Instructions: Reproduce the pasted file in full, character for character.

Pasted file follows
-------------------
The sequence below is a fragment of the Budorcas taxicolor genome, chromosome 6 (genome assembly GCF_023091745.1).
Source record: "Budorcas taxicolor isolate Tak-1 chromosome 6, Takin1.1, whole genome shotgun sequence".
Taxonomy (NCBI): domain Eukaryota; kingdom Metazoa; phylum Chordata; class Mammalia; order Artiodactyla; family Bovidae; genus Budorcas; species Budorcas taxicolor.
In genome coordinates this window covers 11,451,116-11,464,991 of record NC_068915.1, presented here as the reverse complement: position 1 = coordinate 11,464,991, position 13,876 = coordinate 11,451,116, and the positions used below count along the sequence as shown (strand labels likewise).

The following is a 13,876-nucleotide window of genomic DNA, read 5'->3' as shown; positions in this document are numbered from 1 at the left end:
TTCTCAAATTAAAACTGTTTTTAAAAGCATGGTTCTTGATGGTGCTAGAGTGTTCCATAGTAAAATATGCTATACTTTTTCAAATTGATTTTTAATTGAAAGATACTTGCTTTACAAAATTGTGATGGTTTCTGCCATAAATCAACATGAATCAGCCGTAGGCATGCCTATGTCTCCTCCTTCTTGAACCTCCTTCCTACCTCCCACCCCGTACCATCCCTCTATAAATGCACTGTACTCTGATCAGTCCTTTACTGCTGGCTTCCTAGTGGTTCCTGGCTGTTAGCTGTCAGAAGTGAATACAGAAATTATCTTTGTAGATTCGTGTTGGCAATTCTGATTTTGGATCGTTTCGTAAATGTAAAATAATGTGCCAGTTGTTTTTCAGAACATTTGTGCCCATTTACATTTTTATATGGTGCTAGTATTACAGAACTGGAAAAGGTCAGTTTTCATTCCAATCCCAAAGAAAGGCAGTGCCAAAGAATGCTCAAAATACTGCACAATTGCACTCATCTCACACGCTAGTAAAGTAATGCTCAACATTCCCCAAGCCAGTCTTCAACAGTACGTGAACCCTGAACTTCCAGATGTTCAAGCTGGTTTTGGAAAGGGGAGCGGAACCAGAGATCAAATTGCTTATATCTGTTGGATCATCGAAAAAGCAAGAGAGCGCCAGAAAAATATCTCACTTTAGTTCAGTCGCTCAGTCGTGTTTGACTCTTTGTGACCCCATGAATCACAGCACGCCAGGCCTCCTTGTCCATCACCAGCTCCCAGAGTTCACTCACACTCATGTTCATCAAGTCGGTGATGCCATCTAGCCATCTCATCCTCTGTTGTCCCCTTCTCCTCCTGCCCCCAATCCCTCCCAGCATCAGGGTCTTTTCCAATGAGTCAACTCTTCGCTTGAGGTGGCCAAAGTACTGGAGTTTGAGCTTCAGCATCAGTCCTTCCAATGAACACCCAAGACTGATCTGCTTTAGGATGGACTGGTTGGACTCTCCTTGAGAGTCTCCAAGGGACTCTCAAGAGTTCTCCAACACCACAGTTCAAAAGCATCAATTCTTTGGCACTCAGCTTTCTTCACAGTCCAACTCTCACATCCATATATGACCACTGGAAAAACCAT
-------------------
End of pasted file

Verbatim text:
The sequence below is a fragment of the Budorcas taxicolor genome, chromosome 6 (genome assembly GCF_023091745.1).
Source record: "Budorcas taxicolor isolate Tak-1 chromosome 6, Takin1.1, whole genome shotgun sequence".
Taxonomy (NCBI): domain Eukaryota; kingdom Metazoa; phylum Chordata; class Mammalia; order Artiodactyla; family Bovidae; genus Budorcas; species Budorcas taxicolor.
In genome coordinates this window covers 11,451,116-11,464,991 of record NC_068915.1, presented here as the reverse complement: position 1 = coordinate 11,464,991, position 13,876 = coordinate 11,451,116, and the positions used below count along the sequence as shown (strand labels likewise).

The following is a 13,876-nucleotide window of genomic DNA, read 5'->3' as shown; positions in this document are numbered from 1 at the left end:
TTCTCAAATTAAAACTGTTTTTAAAAGCATGGTTCTTGATGGTGCTAGAGTGTTCCATAGTAAAATATGCTATACTTTTTCAAATTGATTTTTAATTGAAAGATACTTGCTTTACAAAATTGTGATGGTTTCTGCCATAAATCAACATGAATCAGCCGTAGGCATGCCTATGTCTCCTCCTTCTTGAACCTCCTTCCTACCTCCCACCCCGTACCATCCCTCTATAAATGCACTGTACTCTGATCAGTCCTTTACTGCTGGCTTCCTAGTGGTTCCTGGCTGTTAGCTGTCAGAAGTGAATACAGAAATTATCTTTGTAGATTCGTGTTGGCAATTCTGATTTTGGATCGTTTCGTAAATGTAAAATAATGTGCCAGTTGTTTTTCAGAACATTTGTGCCCATTTACATTTTTATATGGTGCTAGTATTACAGAACTGGAAAAGGTCAGTTTTCATTCCAATCCCAAAGAAAGGCAGTGCCAAAGAATGCTCAAAATACTGCACAATTGCACTCATCTCACACGCTAGTAAAGTAATGCTCAACATTCCCCAAGCCAGTCTTCAACAGTACGTGAACCCTGAACTTCCAGATGTTCAAGCTGGTTTTGGAAAGGGGAGCGGAACCAGAGATCAAATTGCTTATATCTGTTGGATCATCGAAAAAGCAAGAGAGCGCCAGAAAAATATCTCACTTTAGTTCAGTCGCTCAGTCGTGTTTGACTCTTTGTGACCCCATGAATCACAGCACGCCAGGCCTCCTTGTCCATCACCAGCTCCCAGAGTTCACTCACACTCATGTTCATCAAGTCGGTGATGCCATCTAGCCATCTCATCCTCTGTTGTCCCCTTCTCCTCCTGCCCCCAATCCCTCCCAGCATCAGGGTCTTTTCCAATGAGTCAACTCTTCGCTTGAGGTGGCCAAAGTACTGGAGTTTGAGCTTCAGCATCAGTCCTTCCAATGAACACCCAAGACTGATCTGCTTTAGGATGGACTGGTTGGACTCTCCTTGAGAGTCTCCAAGGGACTCTCAAGAGTTCTCCAACACCACAGTTCAAAAGCATCAATTCTTTGGCACTCAGCTTTCTTCACAGTCCAACTCTCACATCCATATATGACCACTGGAAAAACCAT